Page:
During the Brooksville City Council meeting on Oct. 16, Anna Geismer, the Florida Department of Transportation (FDOT) construction project manager, provided an update on the progress of construction related to completing the Good Neighbor Trail Gap from West State Road 50/Cortez Boulevard to the Good Neighbor Trail. (This is part of the larger Coast to Coast bike trail connector project.)
The improvements under this contract consist of “base work, shared use path, drainage improvements, sidewalk, signalization, signing and pavement markings, lighting, and structures” on the Good Neighbor Trail in Hernando County. The project was begun on September 12, 2022, and is currently slated for completion in Summer/August 2024. The contract, designated E7N56; FPN:4372642, is estimated to come in at just under $20 million ($19,9750,000).
There were three areas of concern surrounding the development that Geismer went into greater detail on: South Main Street, South Broad Street at CSX, and the Westbound South Broad Street Detour.
The southbound lane of South Main Street is closed for construction due to the trail. There is no contractual limit on when to open the lane, so they could technically take as long as need be. However, the projected date of completion is mid-January 2024. After feedback from the city of Brooksville and citizens, the FDOT issued a notice to proceed (NTP) to the contractor, SEMA Construction, on the 16th to accelerate the work. This is not in their contract, as it is extra work. So, the department needs to pay them an additional amount to deliver the project sooner, by December 4th, in anticipation of the tree lighting and parade. The construction crew now works weekends and overtime. The southbound lane should be open by the 4th, but not necessarily the trail. The portion could be completed by then, but it depends on the subcontractor’s scheduling.
The second area of concern is the US 41 detour at South Broad Street at CSX, where the bridge is being erected over the railroad tracks. The approximate date of completion is projected for November or December 2023. Geismer informed the council that the department could likely lift the lane closures for 48 hours or “2-3 days” in these construction zones when the city has large-scale events like the tree lighting taking place.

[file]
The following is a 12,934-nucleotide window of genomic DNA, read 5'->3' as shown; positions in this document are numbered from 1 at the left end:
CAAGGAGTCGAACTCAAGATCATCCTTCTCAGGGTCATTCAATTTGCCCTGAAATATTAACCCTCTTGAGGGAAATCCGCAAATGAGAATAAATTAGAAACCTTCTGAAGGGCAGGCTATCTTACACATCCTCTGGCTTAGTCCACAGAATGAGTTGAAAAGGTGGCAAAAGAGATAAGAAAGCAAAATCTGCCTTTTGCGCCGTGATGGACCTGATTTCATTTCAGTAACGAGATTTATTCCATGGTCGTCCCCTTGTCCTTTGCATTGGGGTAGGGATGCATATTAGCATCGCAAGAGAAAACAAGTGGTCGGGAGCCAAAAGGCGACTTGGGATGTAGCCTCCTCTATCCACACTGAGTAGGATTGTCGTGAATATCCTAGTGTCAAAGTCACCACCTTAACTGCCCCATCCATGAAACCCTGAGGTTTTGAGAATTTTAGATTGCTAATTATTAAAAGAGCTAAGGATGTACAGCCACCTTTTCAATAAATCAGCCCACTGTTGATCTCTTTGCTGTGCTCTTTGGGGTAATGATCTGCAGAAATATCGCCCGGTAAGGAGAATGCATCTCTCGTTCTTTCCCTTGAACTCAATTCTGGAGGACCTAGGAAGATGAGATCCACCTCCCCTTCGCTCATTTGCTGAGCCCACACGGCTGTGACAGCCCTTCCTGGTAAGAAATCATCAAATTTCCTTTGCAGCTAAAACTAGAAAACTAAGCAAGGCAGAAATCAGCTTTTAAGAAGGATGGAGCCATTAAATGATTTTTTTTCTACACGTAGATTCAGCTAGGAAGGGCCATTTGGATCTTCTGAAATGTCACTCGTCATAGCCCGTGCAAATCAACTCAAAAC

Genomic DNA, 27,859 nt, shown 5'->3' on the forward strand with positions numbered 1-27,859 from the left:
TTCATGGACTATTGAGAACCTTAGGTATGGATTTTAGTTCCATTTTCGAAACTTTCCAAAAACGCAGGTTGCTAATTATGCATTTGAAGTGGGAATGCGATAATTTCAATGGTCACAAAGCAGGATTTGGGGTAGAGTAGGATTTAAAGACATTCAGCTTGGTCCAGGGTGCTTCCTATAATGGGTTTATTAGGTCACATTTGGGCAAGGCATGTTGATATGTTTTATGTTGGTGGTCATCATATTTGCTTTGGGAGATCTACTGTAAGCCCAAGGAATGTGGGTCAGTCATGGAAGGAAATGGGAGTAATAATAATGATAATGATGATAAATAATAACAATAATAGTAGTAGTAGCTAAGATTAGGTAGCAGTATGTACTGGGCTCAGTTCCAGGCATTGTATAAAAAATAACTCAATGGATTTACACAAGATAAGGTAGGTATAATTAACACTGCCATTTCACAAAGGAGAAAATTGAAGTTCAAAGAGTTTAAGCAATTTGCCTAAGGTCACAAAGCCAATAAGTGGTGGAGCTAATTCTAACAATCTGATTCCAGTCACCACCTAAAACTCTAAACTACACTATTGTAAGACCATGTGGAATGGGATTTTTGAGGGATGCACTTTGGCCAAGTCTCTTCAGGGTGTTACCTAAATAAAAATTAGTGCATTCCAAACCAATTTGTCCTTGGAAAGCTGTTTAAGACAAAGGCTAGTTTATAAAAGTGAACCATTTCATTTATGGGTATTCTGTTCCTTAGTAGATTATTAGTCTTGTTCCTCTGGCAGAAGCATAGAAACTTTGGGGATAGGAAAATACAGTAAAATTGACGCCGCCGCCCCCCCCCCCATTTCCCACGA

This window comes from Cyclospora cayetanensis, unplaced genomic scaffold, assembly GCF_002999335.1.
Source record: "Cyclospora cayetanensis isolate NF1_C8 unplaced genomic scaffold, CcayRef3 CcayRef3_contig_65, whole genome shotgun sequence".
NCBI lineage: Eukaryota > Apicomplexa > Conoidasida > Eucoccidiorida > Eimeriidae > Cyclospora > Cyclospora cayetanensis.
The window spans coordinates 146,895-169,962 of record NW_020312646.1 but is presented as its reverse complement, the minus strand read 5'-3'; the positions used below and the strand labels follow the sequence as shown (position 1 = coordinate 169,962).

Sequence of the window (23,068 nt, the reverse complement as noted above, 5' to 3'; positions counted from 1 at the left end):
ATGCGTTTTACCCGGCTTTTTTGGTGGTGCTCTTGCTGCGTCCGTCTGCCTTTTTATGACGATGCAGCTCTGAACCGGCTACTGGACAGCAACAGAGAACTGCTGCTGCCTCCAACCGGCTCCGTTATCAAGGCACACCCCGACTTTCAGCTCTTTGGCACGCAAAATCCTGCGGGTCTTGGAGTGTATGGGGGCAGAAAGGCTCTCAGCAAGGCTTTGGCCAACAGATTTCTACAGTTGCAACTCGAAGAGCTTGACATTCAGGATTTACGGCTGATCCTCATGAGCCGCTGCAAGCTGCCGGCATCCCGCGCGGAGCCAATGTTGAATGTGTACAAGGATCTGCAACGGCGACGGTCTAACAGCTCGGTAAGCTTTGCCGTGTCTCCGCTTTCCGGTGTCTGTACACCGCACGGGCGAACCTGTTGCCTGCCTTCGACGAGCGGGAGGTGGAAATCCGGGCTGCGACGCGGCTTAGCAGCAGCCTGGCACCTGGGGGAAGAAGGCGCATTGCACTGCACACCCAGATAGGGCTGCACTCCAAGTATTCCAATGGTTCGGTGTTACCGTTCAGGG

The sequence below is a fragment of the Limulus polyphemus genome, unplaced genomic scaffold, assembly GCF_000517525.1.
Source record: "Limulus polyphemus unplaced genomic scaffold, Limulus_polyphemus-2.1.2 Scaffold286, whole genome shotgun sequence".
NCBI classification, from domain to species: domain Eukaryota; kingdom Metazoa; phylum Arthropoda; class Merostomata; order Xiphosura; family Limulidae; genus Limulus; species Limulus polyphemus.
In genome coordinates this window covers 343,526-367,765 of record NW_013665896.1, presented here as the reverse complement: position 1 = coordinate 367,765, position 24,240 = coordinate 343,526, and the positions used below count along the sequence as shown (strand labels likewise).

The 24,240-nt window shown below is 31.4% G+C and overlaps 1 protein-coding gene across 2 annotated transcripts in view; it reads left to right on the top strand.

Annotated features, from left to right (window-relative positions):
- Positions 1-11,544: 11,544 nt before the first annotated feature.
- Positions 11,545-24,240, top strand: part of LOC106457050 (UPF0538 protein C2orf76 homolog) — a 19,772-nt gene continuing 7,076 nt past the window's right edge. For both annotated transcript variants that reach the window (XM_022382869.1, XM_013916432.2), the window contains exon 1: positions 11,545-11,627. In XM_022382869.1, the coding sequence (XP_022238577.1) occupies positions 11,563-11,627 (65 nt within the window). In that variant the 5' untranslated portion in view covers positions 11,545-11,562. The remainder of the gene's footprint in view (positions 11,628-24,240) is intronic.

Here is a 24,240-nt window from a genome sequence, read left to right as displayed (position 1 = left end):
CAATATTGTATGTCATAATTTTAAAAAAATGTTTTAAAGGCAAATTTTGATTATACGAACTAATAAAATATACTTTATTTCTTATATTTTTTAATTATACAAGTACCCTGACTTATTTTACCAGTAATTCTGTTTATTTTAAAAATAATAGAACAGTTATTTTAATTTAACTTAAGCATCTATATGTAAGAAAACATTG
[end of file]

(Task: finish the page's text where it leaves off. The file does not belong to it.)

The approximate anticipated lane closure and detour removal for the Westbound South Broad Street Detour is set for mid-January 2024. There is a detour in place that currently goes through Hale Avenue, but now that there is new management in the City of Brooksville, FDOT is planning to go back to the original plan they had wanted to enact. Instead, the new detour will send rerouted vehicles down Jefferson Street. This change should be going into effect “in the next two weeks” and help things to be “working smoother” according to Geismer.
“We have had up to 10,000 people come into downtown Brooksville on the tree lighting, which is a lot of people obviously coming into our small, little town,” Mayor Blake Bell explained in the hopes of reaching a compromise on the detours. “So, if we could lift that going into the tree lighting day, that would be awesome if it’s not already done because that was our main concern: just safety and having that many people funneled through with some of the traffic closed.”
After her presentation, Vice Mayor David Bailey also had a pair of questions he wished to clear up with Geismer: confusion surrounding the potential removal of a brick sidewalk in front of Panbanged Knit Shop and whether that building’s awning would need to be removed due to the construction. Geismer clarified that the brick sidewalk would need to be removed for rideability sake, but the accompanying brick crosswalk will be preserved. The awning may also stay, according to the construction project manager, as the crew will just work under it as they go.
After a request by Council Member Christa Tanner, an agreement was reached with Geismer that the construction crew would preserve the bricks and give them to the city for another project. The members at the meeting acknowledged the less-than-ideal nature of some of these plans and echoed the sentiment that none of them were on the board when the decisions for these plans were made in 2016.
Unforeseen complications such as inclement weather could push the timetables back on these projects, but this is what the FDOT is projecting to the best of its knowledge. The tree lighting is scheduled for Thursday, December 7th, and the parade is on the 9th. After the proximity of these two events was brought to Geismer’s attention by Council Member Tanner, Geismer told the council that the FDOT “will try our best to accommodate those” due to the importance of this pair of events for the city.